Duke last announced quarterly results in January, reporting earnings per share of 27 cents for its last quarter and meeting analysts’ estimates. The company had revenue of $220.9 million for the quarter, beating the consensus of $210.8 million.  

“Moreover, Duke Realty’s recent move of strengthening its fundamentals through a public offering of senior unsecured notes worth $250 million acted as a major growth driver [for its stock price],” Chicago-based Zacks Equity Research said in a report.

Zacks also reaffirmed its “outperform” rating on Simon’s stock and set a target price of $190 per share, far higher than its closing price of $159.33 on Tuesday and its 52-week low of $141.56 set in April 2012.

Simon’s stock is up just 0.8 percent year-to-date, but it has climbed 10.9 percent within the past 52 weeks. In the midst of the recession and stock market slump four years ago, shares were trading in the low $30s. Since then, shares have catapulted nearly 400 percent.

“Simon Property reported strong fourth quarter 2012 results with [earnings] per share substantially surpassing the Zacks consensus estimate due to an increase in rental revenue and occupancy,” Zacks wrote. “The noteworthy acquisitions and addition of premium development and redevelopment projects during the quarter further added to the bliss.”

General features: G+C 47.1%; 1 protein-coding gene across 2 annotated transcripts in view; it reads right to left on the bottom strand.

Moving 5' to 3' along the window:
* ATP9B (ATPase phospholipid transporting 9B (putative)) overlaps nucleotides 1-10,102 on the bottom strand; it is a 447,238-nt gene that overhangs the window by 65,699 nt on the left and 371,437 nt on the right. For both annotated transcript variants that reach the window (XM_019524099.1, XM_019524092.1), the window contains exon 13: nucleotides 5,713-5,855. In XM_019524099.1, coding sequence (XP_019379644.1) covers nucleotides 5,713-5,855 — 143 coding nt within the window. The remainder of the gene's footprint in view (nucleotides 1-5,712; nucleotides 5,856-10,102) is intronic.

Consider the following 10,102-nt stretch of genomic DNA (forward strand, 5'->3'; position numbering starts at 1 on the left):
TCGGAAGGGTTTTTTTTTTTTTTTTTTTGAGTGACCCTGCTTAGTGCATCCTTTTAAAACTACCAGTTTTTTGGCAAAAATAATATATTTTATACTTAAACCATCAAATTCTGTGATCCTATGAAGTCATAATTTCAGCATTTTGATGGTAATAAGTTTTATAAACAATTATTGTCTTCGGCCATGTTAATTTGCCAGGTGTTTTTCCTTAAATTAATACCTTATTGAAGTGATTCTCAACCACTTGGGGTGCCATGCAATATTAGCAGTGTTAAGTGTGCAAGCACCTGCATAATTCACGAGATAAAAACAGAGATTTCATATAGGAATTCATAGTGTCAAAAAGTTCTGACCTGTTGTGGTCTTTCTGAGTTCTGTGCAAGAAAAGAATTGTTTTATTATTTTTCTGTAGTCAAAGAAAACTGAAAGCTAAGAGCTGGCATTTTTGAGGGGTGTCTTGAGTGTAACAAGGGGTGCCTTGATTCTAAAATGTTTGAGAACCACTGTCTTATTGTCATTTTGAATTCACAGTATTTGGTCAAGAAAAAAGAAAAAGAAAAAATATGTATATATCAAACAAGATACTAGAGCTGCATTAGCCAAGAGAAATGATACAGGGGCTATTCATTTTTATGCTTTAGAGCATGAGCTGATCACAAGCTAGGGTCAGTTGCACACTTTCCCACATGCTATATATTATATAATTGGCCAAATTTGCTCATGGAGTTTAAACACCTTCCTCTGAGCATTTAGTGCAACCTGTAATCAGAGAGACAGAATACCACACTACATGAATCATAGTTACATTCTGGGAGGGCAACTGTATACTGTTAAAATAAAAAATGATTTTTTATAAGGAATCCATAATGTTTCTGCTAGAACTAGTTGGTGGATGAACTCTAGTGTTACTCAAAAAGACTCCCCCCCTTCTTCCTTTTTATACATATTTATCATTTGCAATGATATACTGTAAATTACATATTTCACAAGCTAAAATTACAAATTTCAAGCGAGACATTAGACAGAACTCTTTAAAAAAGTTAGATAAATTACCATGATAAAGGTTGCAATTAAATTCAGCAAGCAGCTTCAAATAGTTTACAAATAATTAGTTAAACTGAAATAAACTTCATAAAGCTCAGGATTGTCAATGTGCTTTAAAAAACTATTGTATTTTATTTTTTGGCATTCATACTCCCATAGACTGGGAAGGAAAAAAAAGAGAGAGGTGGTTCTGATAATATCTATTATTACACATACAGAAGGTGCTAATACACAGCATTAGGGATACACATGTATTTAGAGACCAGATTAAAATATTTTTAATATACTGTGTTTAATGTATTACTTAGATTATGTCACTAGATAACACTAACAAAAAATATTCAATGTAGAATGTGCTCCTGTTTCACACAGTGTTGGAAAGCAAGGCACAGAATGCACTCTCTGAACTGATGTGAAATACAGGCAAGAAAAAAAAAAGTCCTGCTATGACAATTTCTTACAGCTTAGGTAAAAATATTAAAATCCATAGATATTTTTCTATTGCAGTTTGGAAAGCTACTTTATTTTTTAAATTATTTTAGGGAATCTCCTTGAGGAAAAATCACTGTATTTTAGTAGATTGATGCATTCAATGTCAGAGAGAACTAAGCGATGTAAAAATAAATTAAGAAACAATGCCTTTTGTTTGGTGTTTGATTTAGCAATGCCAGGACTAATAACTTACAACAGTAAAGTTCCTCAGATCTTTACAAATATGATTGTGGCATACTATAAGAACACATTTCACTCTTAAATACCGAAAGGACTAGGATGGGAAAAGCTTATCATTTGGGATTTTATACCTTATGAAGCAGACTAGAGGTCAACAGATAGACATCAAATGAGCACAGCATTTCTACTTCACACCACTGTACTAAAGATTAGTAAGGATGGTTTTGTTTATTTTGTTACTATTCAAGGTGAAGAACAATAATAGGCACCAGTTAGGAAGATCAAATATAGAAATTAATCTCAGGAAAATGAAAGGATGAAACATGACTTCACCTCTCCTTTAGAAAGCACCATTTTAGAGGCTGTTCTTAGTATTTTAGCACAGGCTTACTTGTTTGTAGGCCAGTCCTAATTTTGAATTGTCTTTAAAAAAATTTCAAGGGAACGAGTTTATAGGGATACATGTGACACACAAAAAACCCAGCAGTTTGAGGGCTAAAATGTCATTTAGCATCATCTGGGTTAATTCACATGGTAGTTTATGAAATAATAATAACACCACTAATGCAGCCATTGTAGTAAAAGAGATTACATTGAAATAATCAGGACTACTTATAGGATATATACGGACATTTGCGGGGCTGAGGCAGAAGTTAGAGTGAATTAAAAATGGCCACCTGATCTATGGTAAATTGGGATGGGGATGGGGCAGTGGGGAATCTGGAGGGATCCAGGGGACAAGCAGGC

Simon, the nation's biggest owner of regional malls and outlet centers, raised its quarterly dividend to $1.15 a share from $1.10 in February amid rising funds from operations, which gauges a real estate company’s ability to generate cash.

Kite Realty, whose portfolio of retail properties is much smaller than Simon’s, is also performing well.

Its stock closed at $6.74 Tuesday, up 20.6 percent year-to-date and 28.9 percent over the past 52 weeks.

Kite reported a loss for the fourth quarter of $6.5 million, or 9 cents per share, on revenue of $26.7 million. That compares to a profit of $3.1 million, or 5 cents per share, on revenue of $24.6 million during the fourth quarter of 2011.

Kite blamed the loss primarily on its buyout, at a discount, of a partner in a shopping center development in North Carolina.